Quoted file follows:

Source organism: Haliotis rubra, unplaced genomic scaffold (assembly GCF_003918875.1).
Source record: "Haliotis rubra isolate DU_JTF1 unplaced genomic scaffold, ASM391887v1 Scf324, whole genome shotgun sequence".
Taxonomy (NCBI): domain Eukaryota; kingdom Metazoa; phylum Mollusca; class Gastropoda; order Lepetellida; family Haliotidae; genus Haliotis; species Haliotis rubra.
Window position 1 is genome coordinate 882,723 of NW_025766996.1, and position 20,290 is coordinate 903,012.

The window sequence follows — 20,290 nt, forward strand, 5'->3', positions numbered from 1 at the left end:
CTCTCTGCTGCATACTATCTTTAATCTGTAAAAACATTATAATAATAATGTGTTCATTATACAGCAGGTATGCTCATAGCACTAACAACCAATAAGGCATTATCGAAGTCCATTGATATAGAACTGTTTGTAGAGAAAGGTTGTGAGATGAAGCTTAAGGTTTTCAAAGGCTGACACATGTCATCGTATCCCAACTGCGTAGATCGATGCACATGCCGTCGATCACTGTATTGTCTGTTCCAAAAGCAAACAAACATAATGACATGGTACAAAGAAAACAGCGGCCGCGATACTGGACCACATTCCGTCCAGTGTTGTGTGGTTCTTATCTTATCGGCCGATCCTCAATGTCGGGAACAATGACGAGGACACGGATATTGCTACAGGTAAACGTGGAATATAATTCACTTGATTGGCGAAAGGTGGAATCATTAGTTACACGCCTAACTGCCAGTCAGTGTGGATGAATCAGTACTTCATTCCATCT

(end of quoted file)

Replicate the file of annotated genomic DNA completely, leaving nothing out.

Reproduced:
Source organism: Haliotis rubra, unplaced genomic scaffold (assembly GCF_003918875.1).
Source record: "Haliotis rubra isolate DU_JTF1 unplaced genomic scaffold, ASM391887v1 Scf324, whole genome shotgun sequence".
Taxonomy (NCBI): domain Eukaryota; kingdom Metazoa; phylum Mollusca; class Gastropoda; order Lepetellida; family Haliotidae; genus Haliotis; species Haliotis rubra.
Window position 1 is genome coordinate 882,723 of NW_025766996.1, and position 20,290 is coordinate 903,012.

The window sequence follows — 20,290 nt, forward strand, 5'->3', positions numbered from 1 at the left end:
CTCTCTGCTGCATACTATCTTTAATCTGTAAAAACATTATAATAATAATGTGTTCATTATACAGCAGGTATGCTCATAGCACTAACAACCAATAAGGCATTATCGAAGTCCATTGATATAGAACTGTTTGTAGAGAAAGGTTGTGAGATGAAGCTTAAGGTTTTCAAAGGCTGACACATGTCATCGTATCCCAACTGCGTAGATCGATGCACATGCCGTCGATCACTGTATTGTCTGTTCCAAAAGCAAACAAACATAATGACATGGTACAAAGAAAACAGCGGCCGCGATACTGGACCACATTCCGTCCAGTGTTGTGTGGTTCTTATCTTATCGGCCGATCCTCAATGTCGGGAACAATGACGAGGACACGGATATTGCTACAGGTAAACGTGGAATATAATTCACTTGATTGGCGAAAGGTGGAATCATTAGTTACACGCCTAACTGCCAGTCAGTGTGGATGAATCAGTACTTCATTCCATCT